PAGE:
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Fundamental Administrative Services, LLC v. Anderson

United States District Court, Fourth Circuit

August 22, 2013



James K. Bredar United States District Judge

Pending before the Court is Defendant Kristi Anderson’s motion for sanctions, including reimbursement of Anderson for her time and payment of attorney’s fees incurred in her defense of Plaintiff’s complaint and motion for temporary restraining order, disqualification of Plaintiff’s counsel, and dismissal with prejudice of the instant case. (ECF No. 16.) The motion is brought by Anderson, who formerly served as general counsel to Plaintiff Fundamental Administrative Services, LLC (“FAS”), against FAS; Linda S. Woolf, Esq., counsel for Plaintiff; Cheryl Zak Lardieri, Esq., co-counsel for Plaintiff; and the law firm of which Ms. Woolf and Ms. Lardieri are members, Goodell DeVries Leach & Dann, LLP. Defendant asserts that FAS deliberately omitted material facts and manipulated the judicial process to gain an advantage in another court. (Def.’s Mot. Sanctions Supp. Mem. 7, ECF No. 16.) Previously, the Court granted a modified version of a temporary restraining order (“TRO”) requested by FAS, and then, after being informed of later proceedings in a related bankruptcy case in the Middle District of Florida, dissolved the TRO and denied preliminary injunctive relief. (ECF Nos. 5, 13, 15.)[1] This memorandum will not recount all of the previous proceedings but incorporates the Court’s prior opinions. The Court has carefully considered the submissions of both parties but declines to award sanctions.[2]

The Court first considers Anderson’s contention that FAS made deliberate misrepresentations to this Court when it sought injunctive relief. Anderson says that

FAS concealed from this Court the fact that the Bankruptcy Court conducted numerous hearings, considered dozens of briefs, heard hours of oral argument over many months, and issued detailed discovery orders and lengthy memorandum opinions about confidentiality, privilege and work product issues relevant to the instant proceedings in this Court. FAS also concealed from this Court – not surprisingly – that it lost every battle it waged to prevent disclosure of documents to the Trustee, including twice bringing actions in other jurisdictions.

(Def.’s Supp. Mem. 8.)

Although the Court was not informed of chapter and verse of the bankruptcy proceedings, it certainly was aware that the bankruptcy proceedings and related lawsuits were a very complex affair that is far from its conclusion, and the Court naturally assumed that hearings had occurred, briefs had been filed, and opinions and orders had been issued. The bankruptcy and related proceedings and the instant case are quite different, although some, not all, of the concerns raised by FAS in this Court overlap some of FAS’s concerns in the bankruptcy proceeding. From FAS’s point of view, it was, and perhaps remains, concerned that Anderson has violated or will violate her ethical and contractual obligations to FAS by exercising control over documents that FAS asserts are the property of FAS and by sharing information she is obligated to hold in confidence. The Court understands that Anderson has said she does not intend to violate her ethical and contractual obligations to FAS, but this is only the other side in a case yet to be resolved on its merits.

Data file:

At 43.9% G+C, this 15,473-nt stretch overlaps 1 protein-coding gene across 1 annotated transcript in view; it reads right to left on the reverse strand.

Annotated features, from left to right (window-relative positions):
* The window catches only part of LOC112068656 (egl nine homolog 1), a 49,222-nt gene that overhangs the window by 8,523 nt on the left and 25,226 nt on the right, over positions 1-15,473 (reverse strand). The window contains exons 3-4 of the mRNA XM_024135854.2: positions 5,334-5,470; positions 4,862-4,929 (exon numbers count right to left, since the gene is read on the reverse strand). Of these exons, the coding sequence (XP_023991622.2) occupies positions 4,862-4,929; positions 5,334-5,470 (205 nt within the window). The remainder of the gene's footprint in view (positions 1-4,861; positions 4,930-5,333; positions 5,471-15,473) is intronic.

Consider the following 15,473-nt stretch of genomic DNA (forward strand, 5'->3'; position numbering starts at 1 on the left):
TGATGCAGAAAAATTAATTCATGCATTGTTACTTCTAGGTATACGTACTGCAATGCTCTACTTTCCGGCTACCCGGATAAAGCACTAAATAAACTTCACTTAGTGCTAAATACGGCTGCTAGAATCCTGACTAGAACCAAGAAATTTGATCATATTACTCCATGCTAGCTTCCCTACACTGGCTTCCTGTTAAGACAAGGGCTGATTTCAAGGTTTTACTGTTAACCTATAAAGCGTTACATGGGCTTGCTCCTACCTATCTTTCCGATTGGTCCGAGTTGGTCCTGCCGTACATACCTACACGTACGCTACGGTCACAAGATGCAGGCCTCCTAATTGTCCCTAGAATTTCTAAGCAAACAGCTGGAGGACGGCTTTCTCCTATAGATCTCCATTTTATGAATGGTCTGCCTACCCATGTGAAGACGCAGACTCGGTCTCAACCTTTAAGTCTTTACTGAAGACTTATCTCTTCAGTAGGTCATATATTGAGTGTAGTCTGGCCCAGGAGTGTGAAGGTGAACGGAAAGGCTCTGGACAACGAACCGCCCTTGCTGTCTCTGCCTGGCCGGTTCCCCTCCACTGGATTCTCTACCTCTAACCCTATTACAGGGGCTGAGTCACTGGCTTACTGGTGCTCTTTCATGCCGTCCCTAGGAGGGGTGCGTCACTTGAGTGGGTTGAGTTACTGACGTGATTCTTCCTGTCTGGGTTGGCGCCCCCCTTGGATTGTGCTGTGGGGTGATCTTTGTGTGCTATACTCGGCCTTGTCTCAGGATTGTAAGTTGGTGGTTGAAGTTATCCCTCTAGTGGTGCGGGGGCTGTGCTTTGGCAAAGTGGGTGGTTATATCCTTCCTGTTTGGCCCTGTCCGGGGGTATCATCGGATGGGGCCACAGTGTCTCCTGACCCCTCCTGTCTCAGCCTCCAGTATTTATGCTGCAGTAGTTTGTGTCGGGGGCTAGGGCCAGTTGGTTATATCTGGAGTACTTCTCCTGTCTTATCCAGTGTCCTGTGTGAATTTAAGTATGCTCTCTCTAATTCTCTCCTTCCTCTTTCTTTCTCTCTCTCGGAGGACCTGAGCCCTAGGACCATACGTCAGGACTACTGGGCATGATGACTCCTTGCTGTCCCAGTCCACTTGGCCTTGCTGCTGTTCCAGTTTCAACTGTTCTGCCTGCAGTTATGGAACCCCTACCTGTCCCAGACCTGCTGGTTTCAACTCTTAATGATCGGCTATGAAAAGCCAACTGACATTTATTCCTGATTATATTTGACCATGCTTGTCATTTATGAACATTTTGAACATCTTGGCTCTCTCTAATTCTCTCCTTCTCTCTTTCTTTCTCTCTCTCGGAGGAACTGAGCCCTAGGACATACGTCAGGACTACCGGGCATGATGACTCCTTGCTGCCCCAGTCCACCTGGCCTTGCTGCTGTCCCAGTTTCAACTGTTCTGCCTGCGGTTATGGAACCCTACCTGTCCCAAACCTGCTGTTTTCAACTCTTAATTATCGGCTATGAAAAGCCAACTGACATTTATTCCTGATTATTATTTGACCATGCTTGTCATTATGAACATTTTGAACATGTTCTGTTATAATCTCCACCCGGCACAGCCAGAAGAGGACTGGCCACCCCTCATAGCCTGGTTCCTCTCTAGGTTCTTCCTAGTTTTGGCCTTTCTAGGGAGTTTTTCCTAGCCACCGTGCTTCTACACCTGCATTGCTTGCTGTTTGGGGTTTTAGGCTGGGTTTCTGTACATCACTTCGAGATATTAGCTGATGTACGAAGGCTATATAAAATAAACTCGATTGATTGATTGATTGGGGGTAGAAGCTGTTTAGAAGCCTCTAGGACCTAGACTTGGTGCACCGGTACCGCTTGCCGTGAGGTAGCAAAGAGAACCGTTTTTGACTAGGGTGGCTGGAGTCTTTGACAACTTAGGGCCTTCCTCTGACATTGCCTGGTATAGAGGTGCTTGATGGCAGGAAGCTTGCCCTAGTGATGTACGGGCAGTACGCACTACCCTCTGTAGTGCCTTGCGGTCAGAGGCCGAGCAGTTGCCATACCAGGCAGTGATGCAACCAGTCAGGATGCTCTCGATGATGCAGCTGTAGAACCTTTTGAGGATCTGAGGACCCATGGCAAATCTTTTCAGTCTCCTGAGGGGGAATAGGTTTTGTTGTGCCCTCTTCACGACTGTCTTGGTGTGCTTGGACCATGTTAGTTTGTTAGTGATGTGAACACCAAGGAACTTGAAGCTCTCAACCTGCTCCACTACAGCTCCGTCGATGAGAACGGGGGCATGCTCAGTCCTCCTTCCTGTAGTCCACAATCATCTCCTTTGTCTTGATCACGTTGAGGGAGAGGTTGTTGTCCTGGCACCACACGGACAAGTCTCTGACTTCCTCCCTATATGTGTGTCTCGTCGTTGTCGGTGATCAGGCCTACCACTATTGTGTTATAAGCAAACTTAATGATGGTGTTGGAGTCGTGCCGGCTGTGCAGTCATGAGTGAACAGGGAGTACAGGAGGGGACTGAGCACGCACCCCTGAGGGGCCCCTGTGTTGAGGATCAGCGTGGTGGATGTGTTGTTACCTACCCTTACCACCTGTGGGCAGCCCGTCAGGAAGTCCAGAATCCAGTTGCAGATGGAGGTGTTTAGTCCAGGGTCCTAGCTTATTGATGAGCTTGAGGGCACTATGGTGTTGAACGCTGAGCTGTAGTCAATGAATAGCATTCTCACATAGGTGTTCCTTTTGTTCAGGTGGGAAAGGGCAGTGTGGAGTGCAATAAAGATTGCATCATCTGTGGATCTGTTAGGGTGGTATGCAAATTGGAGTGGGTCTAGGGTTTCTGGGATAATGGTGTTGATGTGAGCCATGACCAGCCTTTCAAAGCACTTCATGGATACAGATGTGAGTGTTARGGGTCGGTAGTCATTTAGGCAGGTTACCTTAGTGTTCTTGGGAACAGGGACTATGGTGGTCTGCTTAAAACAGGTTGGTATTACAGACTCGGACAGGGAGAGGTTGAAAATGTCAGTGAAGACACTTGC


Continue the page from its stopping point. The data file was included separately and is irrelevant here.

In a footnote in her supporting memorandum to the motion for sanctions, Anderson has referred this Court to three orders entered by the bankruptcy court as orders FAS deliberately failed to disclose prior to the TRO hearing:

.An order entered July 12, 2012 (“Omnibus Order Establishing Discovery Procedures and Protocol for the Production of Documents and the Examination of Witnesses”)
. An order entered September 12, 2012 (“Order Denying Joint Motion to Vacate Omnibus Order, or in the alternative, for Protective Order (Doc. 275) and Amending Omnibus Order Establishing Discovery Procedures and Protocol for Production of Documents and the Examination of Witnesses (Doc. 216)”)
. An order entered October 18, 2012 (“Order Granting Motion for Rule 2004 Examination of and Production of Documents from Law Firms Representing the Debtor or THMI (Doc. 423)”)

(Def’s Supp. Mem. 13 n.11.) The Court has located the first two of these orders in Anderson’s exhibits, but has been unable to find the third order in her voluminous filing (850 pages) that is undifferentiated by tabbing and indexing, as required by Local Rule 105.5.[3]

In the July 12 omnibus order, the bankruptcy court ruled on the participation of other parties in the Bankruptcy Rule 2004 examinations noticed by the bankruptcy trustee:

13. The Trustee shall be the only party authorized to demand production of documents or examine witnesses under the terms of this Order. Subject to the Privilege and Confidentiality provisions set forth below, all Rule 2004 examinations may be observed by the Debtor and any creditor or other party-in-interest. Any person observing a Rule 2004 examination, however, may appear only by video conference or by telephone. No in-person appearances by any creditors or other parties-in-interest shall be permitted. Moreover, any party observing an examination may not ask questions, make comments on the record, object, or otherwise participate in any way in the examination, except to note on the record their appearance as an observer.
17. All claims or assertions of privilege or confidentiality, and all objections thereto, shall be preserved without further Order of this Court. If any person or entity from whom the Trustee seeks the production of documents believes the Trustee’s request is directed at privileged or confidential documents, that ...

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